Sea Glass and Scrap Iron Blog Archive February, 2010
Thinking of coming out to Matinicus to “find yourself?”
There is a mystique about islands and other remote places, deep woods and lonely deserts, outposts and outback stations and jungle postings and mountain tops, places where you cannot hear the freeway. People think that given such solitude, such silence, they will dig deep within themselves and discover something inspired.
Might be they’d just go crazy, too.
Recently somebody asked me how I came to live on Matinicus Island. Being neither a vacationer nor a lobsterman, I came to this remote community the third most common way.
Twenty-three years ago I answered a classified ad in the Bangor Daily News that simply read, “teacher wanted for one-room school.”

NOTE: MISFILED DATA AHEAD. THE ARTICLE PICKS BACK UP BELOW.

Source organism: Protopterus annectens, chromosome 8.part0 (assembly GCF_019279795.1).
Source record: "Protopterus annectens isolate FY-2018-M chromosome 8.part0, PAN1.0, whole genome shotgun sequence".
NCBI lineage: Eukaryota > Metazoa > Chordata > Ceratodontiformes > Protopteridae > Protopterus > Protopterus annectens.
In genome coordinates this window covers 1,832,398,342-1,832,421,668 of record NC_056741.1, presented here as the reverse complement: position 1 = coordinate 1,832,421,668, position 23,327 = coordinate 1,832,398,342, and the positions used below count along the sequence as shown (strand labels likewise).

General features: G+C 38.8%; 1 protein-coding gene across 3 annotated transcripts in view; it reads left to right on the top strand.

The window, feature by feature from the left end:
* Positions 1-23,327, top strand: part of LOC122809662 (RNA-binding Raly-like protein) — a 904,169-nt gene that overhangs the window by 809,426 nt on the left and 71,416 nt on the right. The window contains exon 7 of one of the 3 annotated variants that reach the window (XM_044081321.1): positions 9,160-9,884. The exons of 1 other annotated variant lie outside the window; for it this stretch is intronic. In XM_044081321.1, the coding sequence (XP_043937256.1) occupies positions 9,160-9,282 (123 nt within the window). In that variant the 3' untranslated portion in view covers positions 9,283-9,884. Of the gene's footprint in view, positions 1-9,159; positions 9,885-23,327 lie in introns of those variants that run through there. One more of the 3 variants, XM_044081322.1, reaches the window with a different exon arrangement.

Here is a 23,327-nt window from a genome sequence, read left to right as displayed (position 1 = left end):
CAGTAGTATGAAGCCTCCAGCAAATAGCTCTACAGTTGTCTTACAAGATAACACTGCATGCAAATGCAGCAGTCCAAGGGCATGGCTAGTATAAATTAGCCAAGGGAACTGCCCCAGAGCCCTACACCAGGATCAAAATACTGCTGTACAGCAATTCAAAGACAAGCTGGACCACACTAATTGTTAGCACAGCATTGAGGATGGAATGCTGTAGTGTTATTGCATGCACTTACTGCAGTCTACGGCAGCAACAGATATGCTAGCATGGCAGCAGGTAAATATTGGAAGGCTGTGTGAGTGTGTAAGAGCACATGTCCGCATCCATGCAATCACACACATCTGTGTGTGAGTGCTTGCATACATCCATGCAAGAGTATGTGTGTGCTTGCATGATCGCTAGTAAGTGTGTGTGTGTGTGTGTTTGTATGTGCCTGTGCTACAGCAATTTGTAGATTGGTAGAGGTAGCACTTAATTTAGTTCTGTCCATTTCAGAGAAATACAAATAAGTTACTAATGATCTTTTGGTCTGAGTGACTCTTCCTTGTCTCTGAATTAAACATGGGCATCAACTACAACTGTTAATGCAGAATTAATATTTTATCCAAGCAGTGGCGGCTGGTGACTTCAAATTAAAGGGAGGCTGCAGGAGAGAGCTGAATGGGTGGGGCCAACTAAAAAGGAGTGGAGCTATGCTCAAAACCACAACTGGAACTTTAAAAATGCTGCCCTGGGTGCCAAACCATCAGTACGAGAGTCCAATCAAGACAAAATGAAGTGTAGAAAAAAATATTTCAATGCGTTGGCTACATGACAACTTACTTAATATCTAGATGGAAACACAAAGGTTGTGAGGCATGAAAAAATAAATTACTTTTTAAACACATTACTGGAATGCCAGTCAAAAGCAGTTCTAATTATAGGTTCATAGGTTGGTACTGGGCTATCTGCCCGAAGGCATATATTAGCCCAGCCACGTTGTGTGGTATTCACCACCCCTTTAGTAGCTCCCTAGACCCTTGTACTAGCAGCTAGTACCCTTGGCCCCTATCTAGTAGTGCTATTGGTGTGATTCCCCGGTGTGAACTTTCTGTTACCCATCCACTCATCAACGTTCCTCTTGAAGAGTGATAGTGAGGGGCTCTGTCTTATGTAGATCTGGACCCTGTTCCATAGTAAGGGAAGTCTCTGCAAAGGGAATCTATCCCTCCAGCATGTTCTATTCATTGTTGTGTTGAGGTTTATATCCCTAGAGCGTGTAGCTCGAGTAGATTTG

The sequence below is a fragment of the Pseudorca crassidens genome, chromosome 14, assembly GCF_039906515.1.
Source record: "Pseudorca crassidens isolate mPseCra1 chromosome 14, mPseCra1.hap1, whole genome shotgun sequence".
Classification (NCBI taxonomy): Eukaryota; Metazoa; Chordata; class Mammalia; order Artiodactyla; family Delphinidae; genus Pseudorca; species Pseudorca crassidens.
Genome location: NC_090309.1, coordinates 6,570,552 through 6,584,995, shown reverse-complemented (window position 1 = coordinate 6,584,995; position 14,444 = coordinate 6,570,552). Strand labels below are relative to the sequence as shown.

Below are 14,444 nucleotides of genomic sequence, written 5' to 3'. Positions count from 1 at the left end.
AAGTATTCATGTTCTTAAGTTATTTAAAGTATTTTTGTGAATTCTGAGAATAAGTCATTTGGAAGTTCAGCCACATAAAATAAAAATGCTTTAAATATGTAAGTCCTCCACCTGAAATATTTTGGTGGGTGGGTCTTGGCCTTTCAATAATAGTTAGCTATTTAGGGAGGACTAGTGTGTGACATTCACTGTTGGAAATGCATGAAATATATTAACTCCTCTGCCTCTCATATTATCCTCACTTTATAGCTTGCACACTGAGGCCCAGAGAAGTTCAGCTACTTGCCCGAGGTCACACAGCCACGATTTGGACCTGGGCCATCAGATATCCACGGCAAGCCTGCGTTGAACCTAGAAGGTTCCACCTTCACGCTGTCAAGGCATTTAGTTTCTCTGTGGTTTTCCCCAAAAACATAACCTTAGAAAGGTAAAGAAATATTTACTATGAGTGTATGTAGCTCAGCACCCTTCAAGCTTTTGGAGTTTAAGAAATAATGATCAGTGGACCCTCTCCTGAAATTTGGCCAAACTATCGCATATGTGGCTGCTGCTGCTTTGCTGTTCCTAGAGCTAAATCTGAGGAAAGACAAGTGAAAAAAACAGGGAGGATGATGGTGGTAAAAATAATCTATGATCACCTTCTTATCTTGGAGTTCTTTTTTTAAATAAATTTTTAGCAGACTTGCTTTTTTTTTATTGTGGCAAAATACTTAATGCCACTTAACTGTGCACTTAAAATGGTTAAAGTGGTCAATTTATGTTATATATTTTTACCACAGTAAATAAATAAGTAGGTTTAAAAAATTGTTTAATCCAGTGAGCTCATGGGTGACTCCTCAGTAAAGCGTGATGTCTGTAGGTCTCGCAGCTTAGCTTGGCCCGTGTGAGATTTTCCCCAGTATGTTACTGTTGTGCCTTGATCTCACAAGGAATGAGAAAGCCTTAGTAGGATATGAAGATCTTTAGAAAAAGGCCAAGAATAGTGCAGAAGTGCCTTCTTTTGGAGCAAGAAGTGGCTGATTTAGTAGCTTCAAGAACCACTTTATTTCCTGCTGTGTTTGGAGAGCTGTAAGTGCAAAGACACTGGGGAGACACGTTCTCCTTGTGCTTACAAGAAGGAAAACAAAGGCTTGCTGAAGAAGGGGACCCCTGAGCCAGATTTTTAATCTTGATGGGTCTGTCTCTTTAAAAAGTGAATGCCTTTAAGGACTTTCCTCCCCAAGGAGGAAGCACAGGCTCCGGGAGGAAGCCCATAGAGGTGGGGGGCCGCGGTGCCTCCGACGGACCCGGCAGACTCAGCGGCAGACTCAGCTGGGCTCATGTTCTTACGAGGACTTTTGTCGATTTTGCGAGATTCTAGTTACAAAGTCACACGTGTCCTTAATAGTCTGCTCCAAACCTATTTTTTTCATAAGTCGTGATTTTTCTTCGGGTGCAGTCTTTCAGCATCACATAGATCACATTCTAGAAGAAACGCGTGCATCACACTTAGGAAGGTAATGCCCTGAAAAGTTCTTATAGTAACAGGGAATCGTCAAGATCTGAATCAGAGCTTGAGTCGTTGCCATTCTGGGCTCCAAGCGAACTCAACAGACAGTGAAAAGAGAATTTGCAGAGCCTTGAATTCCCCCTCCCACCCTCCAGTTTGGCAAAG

(…and refreshments will be served!)
I padded down the stairs from our unheated bedroom to the cast-irony banging noises of a wood stove wrestling, so it sounded, with an alligator. The kitchen was colder than usual. Normally when the temperature is expected to dip into the low twenties or below overnight, we build up a coal fire before going to bed. This unstylish fuel burns long and hot and keeps our place quite comfortable through the wee hours until the edge of daylight, when a heap of free spruce takes over the job of keeping my large kitchen warm.